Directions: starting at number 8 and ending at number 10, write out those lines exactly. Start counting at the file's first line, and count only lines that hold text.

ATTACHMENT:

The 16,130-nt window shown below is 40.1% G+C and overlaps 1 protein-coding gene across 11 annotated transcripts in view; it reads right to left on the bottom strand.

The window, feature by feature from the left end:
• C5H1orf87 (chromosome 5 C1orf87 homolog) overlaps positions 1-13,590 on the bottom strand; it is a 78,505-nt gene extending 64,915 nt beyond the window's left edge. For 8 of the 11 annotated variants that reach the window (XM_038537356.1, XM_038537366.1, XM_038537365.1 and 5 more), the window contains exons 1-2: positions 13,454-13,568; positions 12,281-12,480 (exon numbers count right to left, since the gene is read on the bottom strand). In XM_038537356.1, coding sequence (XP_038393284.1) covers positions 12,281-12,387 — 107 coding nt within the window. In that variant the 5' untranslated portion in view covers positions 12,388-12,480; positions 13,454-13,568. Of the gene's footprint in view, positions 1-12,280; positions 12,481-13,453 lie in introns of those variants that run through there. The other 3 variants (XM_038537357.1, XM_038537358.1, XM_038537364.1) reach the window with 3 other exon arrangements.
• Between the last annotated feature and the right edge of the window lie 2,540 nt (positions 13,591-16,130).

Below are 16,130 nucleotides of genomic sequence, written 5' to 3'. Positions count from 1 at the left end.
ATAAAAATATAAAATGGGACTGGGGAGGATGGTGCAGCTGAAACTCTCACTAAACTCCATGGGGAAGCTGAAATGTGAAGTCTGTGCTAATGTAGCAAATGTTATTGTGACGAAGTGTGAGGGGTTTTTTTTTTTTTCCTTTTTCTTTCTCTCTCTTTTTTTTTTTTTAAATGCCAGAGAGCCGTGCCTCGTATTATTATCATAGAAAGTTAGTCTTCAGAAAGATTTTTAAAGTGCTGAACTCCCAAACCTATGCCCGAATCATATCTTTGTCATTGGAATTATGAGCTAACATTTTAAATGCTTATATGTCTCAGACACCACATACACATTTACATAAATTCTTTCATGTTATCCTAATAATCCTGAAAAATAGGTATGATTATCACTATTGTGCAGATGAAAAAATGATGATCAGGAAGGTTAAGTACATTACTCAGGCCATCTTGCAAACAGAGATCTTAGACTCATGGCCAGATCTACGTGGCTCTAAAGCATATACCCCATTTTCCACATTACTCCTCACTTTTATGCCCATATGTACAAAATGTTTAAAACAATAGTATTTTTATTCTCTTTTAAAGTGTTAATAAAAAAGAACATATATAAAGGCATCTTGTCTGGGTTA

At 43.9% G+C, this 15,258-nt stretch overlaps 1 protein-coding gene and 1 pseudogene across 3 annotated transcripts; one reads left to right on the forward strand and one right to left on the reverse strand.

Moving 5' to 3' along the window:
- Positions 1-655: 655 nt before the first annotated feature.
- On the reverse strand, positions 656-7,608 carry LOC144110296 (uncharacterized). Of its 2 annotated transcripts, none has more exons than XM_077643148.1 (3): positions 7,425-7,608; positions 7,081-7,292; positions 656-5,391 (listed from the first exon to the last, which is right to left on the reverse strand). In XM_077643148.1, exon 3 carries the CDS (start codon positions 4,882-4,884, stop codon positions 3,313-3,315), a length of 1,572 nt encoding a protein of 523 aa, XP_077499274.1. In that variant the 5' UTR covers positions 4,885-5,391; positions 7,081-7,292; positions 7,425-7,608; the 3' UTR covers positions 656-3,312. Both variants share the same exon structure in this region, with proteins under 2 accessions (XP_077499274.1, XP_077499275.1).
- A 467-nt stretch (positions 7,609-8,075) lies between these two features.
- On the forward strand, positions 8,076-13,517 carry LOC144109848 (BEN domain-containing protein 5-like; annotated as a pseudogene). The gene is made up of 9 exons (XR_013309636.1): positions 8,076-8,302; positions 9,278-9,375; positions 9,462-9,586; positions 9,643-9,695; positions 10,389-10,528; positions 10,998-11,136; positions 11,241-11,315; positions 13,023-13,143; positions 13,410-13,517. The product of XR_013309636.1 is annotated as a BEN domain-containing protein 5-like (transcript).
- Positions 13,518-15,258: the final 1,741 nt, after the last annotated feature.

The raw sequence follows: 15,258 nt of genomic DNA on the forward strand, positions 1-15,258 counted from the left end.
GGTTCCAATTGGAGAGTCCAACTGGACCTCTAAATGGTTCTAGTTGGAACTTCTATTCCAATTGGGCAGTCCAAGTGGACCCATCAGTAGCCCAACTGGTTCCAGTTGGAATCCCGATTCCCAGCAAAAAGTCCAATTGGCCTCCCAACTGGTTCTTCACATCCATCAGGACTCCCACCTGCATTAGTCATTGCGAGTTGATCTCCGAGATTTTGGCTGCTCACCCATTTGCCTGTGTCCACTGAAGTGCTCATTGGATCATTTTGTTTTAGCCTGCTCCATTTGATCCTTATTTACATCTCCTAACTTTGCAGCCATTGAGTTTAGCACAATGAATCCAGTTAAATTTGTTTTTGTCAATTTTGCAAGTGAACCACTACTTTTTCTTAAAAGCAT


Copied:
Moving 5' to 3' along the window:
- Positions 1-655: 655 nt before the first annotated feature.
- On the reverse strand, positions 656-7,608 carry LOC144110296 (uncharacterized). Of its 2 annotated transcripts, none has more exons than XM_077643148.1 (3): positions 7,425-7,608; positions 7,081-7,292; positions 656-5,391 (listed from the first exon to the last, which is right to left on the reverse strand). In XM_077643148.1, exon 3 carries the CDS (start codon positions 4,882-4,884, stop codon positions 3,313-3,315), a length of 1,572 nt encoding a protein of 523 aa, XP_077499274.1. In that variant the 5' UTR covers positions 4,885-5,391; positions 7,081-7,292; positions 7,425-7,608; the 3' UTR covers positions 656-3,312. Both variants share the same exon structure in this region, with proteins under 2 accessions (XP_077499274.1, XP_077499275.1).